Monday, March 14, 2011

Revolution, by Jennifer Donnelly

This novel is an unusual pairing of realistic, contemporary fiction and historical fiction that works on many levels. Music lover Andi is devastated when her brother is killed and blames herself, because she was supposed to be watching him. Unable to cope with her grief, she barely hangs on by playing her music and using antidepressants. When her mother is admitted to a psychiatric hospital, her estranged father takes Andi to Paris, where she reluctantly begins researching her senior thesis on a famous French composer.

In Paris, she stumbles across a diary belonging to a servant of Louis Charles, son of Louis XVI and Maria Antoinette. The story then alternates between revolutionary Paris, and the servant’s valiant efforts to save the Prince, and Andi’s struggle to fight her demons and suicidal urges. The reader becomes fully invested in these two poignant stories as the suspense builds and the intense emotions of the plot lines converge.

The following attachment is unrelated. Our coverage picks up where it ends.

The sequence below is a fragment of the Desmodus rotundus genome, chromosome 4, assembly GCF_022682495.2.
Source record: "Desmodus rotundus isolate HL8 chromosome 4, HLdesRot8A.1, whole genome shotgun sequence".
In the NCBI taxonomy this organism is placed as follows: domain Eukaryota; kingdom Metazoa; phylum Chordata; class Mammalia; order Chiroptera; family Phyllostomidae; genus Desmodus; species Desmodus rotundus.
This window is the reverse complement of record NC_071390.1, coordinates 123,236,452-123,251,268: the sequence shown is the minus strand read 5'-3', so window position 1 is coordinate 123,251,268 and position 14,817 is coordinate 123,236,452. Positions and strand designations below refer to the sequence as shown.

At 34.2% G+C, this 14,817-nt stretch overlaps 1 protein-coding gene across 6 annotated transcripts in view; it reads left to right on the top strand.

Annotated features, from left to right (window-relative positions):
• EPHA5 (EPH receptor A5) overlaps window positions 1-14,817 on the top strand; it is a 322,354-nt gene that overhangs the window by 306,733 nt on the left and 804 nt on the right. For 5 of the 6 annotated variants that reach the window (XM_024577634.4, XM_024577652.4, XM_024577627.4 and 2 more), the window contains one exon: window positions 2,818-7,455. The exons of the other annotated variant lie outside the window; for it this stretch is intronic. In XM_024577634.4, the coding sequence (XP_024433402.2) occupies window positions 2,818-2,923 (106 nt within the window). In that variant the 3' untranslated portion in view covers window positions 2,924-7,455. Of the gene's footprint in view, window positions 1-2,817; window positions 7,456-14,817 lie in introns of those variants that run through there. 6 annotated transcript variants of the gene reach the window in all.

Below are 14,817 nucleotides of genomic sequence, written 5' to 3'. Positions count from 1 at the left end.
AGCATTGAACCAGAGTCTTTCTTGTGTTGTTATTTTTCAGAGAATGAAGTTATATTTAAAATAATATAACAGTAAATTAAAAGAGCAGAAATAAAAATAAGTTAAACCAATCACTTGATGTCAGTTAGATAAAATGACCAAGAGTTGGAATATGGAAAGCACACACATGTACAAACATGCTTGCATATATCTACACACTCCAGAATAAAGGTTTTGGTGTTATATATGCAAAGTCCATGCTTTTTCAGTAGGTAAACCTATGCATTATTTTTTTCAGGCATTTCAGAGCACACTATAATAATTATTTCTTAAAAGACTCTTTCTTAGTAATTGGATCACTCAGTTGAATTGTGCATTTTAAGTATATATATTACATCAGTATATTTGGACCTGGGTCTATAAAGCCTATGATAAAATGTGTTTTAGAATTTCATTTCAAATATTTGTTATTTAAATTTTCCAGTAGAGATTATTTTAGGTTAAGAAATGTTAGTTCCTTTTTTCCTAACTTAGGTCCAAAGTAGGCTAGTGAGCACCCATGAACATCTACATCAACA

This compelling, character-driven story is well-paced, with meticulous historical research/details and complex, engaging characters. Highly recommended. 2011

A. Basso

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